- Threading the wick: This is ideal when working with silicone, plastic, or methacrylate molds. Insert the wick through the hole in the base of the mold, pass it from side to side, and fasten it at the other end with a wick holder. Some silicone molds may not have a hole, but they can be easily made at home with a sharp object.
- Guide rod + wick holder: when the mold does not have a base, a guide rod is placed in the center and held in place at the top with a wick holder. A little wax is poured on the base to seal it, and after a few seconds of waiting, the mold is completely filled. To remove the guide rod, you can use a pair of pliers and simply place the wick in the hole left by the guide rod. This technique is the most common when making candles, large candles. In short, when using PVC molds.
- Once the candle is finished: in some cases, especially for small candles, the wick can be placed at the end of the process with the help of a guide rod. Fill the mold, wait for it to solidify and, without it being completely cold, unmold the candle. This must be done at the ideal moment: when it is solid enough not to break but still warm inside so that the candle can be pierced with the guide rod and the wick can be placed without any problems.
- Candles in a container: There are two options for candles in a glass. The simplest is to insert the wick directly into the candle’s center when the top layer has begun to solidify, but the inside is still hot. The wick is placed first with the second technique, and the pouring is done. In this case, the wick is cut to the glass size and inserted into an eyelet. It is glued to the bottom of the glass, well centered, and filled with wax.
How to wax cotton wicks?
Earlier, we mentioned that it is advisable to wax the cotton wicks to burn better.
- Cut the wick to the length you need and leave a little margin to hold it well.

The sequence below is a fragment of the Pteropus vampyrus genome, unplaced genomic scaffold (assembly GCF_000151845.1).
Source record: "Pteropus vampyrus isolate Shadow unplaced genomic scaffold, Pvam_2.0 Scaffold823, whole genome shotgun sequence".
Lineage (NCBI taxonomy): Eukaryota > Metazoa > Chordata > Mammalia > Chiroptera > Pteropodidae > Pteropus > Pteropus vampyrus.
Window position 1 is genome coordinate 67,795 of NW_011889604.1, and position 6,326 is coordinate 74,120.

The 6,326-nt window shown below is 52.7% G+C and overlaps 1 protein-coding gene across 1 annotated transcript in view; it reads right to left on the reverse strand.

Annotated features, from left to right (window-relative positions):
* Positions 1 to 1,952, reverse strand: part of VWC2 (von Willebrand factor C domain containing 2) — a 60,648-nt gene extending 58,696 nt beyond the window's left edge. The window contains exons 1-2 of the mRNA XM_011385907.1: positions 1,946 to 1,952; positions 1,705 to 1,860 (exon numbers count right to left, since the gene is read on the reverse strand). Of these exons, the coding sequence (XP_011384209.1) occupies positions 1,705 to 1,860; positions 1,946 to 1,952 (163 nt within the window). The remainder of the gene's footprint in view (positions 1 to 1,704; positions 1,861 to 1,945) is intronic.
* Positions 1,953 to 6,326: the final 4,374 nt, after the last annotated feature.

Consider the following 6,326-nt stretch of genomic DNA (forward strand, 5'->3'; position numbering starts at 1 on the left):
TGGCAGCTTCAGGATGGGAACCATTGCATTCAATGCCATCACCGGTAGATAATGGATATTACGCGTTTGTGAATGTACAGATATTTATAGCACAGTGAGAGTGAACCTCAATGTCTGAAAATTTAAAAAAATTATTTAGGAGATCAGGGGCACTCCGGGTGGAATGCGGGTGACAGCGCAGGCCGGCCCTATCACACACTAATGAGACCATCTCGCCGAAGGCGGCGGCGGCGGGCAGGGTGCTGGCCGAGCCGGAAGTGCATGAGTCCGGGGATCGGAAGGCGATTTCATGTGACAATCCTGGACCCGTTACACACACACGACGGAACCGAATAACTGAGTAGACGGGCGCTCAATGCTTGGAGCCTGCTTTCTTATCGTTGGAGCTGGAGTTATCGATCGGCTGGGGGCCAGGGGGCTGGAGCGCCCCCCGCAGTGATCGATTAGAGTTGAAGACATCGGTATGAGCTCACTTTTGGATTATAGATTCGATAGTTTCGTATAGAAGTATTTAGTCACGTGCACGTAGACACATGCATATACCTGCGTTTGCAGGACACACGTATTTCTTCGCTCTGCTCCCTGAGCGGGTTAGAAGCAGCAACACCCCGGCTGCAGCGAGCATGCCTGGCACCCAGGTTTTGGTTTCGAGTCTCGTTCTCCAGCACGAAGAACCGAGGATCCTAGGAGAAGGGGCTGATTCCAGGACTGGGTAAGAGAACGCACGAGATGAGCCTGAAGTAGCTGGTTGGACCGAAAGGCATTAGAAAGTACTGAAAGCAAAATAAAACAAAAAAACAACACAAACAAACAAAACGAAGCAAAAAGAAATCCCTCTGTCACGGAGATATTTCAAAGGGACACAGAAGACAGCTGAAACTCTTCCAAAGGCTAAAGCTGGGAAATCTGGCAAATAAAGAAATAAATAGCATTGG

- Melt the wax over low heat, and when it is melted, transfer it to a high container to work better. It is advisable to wax the wick in the same wax you will use for your elaboration.
- Dip the wick in the wax, take it out and wait a few seconds. You can repeat this process several times, depending on the thickness you want for the wick.
- When the wick is waxed, let it cool completely, and you will have it ready to use.
What happens if the wick is not the right one?
If the wick is not right, the candle will most likely not burn well. It may make a puddle of melted wax because it burns too fast, or it may only burn a part of the candle because it is not strong enough to melt all the wax.
Is there a solution? Most of the time, yes, since the wick can be removed with a bit of skill. If you see that it does not burn well, you can replace it with one of a smaller or larger thickness and check the result.
There is no exact and infallible formula for choosing the thickness of the wick. We always advise doing small tests before manufacturing candles on a large scale.
We hope we have cleared many of the doubts that usually arise about the wicks for candles and that this article will be of help in your handmade elaborations. If you have any questions, you can send them to us through the comments section.
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Carole Brooks has been making candles for many years. She loves to create candles of all different types and for all different purposes. Here she shares her experience and knowledge. Carole is a graduate of Texas A&M University.